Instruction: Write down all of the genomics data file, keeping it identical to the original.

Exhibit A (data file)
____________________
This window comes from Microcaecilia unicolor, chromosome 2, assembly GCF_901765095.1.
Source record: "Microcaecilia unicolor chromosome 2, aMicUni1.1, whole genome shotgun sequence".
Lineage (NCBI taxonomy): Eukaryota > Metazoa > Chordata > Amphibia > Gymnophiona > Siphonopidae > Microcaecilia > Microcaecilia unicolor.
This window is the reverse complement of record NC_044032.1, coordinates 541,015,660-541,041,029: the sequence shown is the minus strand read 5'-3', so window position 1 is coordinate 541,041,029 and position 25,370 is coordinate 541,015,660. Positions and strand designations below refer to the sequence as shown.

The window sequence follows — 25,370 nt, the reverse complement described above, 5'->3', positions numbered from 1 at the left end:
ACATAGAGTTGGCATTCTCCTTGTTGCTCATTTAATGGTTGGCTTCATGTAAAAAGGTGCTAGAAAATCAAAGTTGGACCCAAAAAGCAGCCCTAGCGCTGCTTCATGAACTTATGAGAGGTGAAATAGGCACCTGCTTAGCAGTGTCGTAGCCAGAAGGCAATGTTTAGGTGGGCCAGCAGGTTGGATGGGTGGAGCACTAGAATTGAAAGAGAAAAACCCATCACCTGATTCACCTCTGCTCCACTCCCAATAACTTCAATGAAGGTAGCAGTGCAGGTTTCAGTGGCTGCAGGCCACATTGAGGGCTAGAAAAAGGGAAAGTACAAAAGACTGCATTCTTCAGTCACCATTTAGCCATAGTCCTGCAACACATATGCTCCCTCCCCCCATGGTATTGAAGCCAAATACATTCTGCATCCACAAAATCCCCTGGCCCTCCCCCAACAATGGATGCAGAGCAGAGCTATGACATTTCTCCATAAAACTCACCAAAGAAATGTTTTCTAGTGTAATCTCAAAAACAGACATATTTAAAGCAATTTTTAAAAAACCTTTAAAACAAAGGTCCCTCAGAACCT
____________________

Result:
This window comes from Microcaecilia unicolor, chromosome 2, assembly GCF_901765095.1.
Source record: "Microcaecilia unicolor chromosome 2, aMicUni1.1, whole genome shotgun sequence".
Lineage (NCBI taxonomy): Eukaryota > Metazoa > Chordata > Amphibia > Gymnophiona > Siphonopidae > Microcaecilia > Microcaecilia unicolor.
This window is the reverse complement of record NC_044032.1, coordinates 541,015,660-541,041,029: the sequence shown is the minus strand read 5'-3', so window position 1 is coordinate 541,041,029 and position 25,370 is coordinate 541,015,660. Positions and strand designations below refer to the sequence as shown.

The window sequence follows — 25,370 nt, the reverse complement described above, 5'->3', positions numbered from 1 at the left end:
ACATAGAGTTGGCATTCTCCTTGTTGCTCATTTAATGGTTGGCTTCATGTAAAAAGGTGCTAGAAAATCAAAGTTGGACCCAAAAAGCAGCCCTAGCGCTGCTTCATGAACTTATGAGAGGTGAAATAGGCACCTGCTTAGCAGTGTCGTAGCCAGAAGGCAATGTTTAGGTGGGCCAGCAGGTTGGATGGGTGGAGCACTAGAATTGAAAGAGAAAAACCCATCACCTGATTCACCTCTGCTCCACTCCCAATAACTTCAATGAAGGTAGCAGTGCAGGTTTCAGTGGCTGCAGGCCACATTGAGGGCTAGAAAAAGGGAAAGTACAAAAGACTGCATTCTTCAGTCACCATTTAGCCATAGTCCTGCAACACATATGCTCCCTCCCCCCATGGTATTGAAGCCAAATACATTCTGCATCCACAAAATCCCCTGGCCCTCCCCCAACAATGGATGCAGAGCAGAGCTATGACATTTCTCCATAAAACTCACCAAAGAAATGTTTTCTAGTGTAATCTCAAAAACAGACATATTTAAAGCAATTTTTAAAAAACCTTTAAAACAAAGGTCCCTCAGAACCT